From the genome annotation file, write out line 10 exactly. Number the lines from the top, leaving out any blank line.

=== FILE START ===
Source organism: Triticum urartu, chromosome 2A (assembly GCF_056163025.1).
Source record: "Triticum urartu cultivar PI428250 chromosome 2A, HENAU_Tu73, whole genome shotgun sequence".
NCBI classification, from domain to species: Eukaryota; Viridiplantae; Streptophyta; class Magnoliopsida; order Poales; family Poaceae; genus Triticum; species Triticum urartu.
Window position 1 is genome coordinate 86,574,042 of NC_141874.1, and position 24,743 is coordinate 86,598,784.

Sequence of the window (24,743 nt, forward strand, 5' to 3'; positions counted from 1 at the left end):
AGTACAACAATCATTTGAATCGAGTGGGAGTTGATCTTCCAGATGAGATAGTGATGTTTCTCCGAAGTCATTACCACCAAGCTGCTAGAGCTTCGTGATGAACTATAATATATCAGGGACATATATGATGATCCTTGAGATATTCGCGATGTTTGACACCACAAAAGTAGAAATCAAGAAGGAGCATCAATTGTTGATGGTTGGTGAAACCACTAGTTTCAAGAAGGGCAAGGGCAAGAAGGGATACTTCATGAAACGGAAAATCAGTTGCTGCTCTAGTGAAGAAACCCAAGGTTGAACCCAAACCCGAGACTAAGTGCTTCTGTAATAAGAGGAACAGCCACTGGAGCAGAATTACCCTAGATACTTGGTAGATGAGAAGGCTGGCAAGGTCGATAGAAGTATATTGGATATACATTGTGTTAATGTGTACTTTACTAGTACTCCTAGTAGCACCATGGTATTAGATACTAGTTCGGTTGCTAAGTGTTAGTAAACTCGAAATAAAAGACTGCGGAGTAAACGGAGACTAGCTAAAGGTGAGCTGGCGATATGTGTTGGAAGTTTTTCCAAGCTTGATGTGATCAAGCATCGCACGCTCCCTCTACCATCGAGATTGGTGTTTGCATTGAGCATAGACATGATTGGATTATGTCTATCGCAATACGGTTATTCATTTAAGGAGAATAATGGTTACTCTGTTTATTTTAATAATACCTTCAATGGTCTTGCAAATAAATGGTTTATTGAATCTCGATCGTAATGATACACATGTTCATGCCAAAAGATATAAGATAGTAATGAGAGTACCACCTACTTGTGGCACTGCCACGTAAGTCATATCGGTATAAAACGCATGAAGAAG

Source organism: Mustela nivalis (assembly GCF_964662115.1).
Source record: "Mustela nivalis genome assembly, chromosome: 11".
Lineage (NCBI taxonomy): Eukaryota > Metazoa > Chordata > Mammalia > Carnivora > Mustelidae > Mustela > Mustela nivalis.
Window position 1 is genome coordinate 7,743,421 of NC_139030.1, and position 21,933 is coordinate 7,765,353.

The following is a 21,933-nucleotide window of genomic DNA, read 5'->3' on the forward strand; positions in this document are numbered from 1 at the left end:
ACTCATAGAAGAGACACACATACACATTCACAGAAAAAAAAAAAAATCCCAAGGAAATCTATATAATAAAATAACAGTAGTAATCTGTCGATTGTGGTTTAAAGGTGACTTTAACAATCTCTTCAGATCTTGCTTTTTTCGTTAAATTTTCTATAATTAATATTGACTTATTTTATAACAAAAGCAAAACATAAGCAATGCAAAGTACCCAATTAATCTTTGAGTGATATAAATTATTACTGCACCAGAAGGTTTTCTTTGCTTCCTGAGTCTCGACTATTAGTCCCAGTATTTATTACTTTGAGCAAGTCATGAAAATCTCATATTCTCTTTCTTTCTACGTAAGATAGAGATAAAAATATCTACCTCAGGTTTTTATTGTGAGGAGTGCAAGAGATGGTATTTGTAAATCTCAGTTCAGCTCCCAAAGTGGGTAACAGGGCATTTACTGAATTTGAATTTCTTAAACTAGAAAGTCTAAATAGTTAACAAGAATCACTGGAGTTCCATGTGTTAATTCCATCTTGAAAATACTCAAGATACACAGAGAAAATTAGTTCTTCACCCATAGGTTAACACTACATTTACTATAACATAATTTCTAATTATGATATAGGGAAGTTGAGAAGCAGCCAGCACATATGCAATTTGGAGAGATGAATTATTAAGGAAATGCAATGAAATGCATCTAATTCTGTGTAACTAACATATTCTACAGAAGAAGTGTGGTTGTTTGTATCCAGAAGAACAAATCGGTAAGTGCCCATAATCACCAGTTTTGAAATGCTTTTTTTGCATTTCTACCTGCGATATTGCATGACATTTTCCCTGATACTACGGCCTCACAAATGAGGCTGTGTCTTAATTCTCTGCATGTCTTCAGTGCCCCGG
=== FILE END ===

Window position 1 is genome coordinate 7,743,421 of NC_139030.1, and position 21,933 is coordinate 7,765,353.